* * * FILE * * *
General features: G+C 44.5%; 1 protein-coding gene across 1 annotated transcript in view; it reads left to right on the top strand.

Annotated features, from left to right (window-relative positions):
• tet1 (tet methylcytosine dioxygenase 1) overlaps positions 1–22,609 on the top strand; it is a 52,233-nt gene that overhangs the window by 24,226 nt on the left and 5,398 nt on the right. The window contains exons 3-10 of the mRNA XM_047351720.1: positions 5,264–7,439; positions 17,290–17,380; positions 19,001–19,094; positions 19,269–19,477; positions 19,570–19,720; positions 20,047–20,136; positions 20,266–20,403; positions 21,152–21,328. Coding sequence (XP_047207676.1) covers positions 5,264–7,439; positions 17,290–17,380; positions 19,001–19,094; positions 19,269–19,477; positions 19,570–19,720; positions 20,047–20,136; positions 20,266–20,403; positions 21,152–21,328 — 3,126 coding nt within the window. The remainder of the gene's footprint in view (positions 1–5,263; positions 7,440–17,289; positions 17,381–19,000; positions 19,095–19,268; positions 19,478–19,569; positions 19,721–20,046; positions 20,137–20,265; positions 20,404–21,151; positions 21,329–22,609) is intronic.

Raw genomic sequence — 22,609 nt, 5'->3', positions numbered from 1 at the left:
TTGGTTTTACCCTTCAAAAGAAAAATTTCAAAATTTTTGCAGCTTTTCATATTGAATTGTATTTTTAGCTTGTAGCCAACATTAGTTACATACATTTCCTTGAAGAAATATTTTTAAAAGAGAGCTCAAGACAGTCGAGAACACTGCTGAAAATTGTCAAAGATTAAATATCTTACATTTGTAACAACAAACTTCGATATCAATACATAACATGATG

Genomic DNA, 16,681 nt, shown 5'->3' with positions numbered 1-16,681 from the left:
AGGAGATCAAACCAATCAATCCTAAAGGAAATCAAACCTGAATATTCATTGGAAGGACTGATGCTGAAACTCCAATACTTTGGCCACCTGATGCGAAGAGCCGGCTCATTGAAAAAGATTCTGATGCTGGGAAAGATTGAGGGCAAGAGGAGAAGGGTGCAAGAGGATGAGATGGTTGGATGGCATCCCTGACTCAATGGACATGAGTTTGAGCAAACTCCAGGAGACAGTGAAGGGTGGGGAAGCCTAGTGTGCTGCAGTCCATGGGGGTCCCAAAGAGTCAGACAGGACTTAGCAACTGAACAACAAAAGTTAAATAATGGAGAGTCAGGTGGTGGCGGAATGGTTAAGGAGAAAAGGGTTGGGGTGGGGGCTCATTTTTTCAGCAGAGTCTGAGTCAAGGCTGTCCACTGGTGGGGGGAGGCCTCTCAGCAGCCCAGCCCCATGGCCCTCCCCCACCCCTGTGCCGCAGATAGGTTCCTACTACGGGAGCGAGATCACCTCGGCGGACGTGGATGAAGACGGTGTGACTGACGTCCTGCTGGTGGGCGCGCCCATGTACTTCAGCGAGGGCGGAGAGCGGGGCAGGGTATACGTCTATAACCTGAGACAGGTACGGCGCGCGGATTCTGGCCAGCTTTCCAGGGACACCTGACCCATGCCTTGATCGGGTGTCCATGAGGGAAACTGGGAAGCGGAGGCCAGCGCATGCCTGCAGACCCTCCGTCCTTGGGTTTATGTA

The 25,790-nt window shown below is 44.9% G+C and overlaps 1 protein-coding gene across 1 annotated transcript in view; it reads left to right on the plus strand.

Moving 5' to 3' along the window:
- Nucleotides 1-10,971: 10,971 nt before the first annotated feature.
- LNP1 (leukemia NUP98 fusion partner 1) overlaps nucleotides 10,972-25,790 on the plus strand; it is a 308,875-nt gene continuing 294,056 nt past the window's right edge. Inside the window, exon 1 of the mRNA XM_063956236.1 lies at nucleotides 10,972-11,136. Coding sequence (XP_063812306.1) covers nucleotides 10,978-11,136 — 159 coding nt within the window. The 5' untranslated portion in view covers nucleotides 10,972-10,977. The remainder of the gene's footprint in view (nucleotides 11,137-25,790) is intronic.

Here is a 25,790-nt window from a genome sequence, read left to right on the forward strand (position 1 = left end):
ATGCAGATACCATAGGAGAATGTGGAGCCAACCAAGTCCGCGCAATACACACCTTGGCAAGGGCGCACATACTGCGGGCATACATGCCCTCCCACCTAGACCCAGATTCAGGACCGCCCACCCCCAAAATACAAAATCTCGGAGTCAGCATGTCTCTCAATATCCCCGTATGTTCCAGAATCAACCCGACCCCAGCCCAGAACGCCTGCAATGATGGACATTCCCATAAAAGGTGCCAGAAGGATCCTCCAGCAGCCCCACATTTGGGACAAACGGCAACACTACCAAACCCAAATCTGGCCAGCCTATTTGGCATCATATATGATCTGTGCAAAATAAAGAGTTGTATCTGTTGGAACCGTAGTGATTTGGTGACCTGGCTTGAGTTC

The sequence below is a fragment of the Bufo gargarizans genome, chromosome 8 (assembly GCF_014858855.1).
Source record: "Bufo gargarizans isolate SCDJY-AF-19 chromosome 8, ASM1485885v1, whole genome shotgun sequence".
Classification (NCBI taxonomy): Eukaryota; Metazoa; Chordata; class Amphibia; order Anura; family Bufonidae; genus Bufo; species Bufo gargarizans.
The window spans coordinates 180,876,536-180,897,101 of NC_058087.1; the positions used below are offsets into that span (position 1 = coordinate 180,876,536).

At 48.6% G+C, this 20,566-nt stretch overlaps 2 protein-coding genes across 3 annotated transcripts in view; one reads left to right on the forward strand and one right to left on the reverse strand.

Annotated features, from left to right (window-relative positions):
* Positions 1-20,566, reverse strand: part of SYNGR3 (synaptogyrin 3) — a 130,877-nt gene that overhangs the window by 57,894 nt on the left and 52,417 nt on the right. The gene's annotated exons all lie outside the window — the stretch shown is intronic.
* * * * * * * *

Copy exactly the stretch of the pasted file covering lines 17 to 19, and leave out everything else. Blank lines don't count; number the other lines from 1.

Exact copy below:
The window spans coordinates 180,876,536-180,897,101 of NC_058087.1; the positions used below are offsets into that span (position 1 = coordinate 180,876,536).

At 48.6% G+C, this 20,566-nt stretch overlaps 2 protein-coding genes across 3 annotated transcripts in view; one reads left to right on the forward strand and one right to left on the reverse strand.

Annotated features, from left to right (window-relative positions):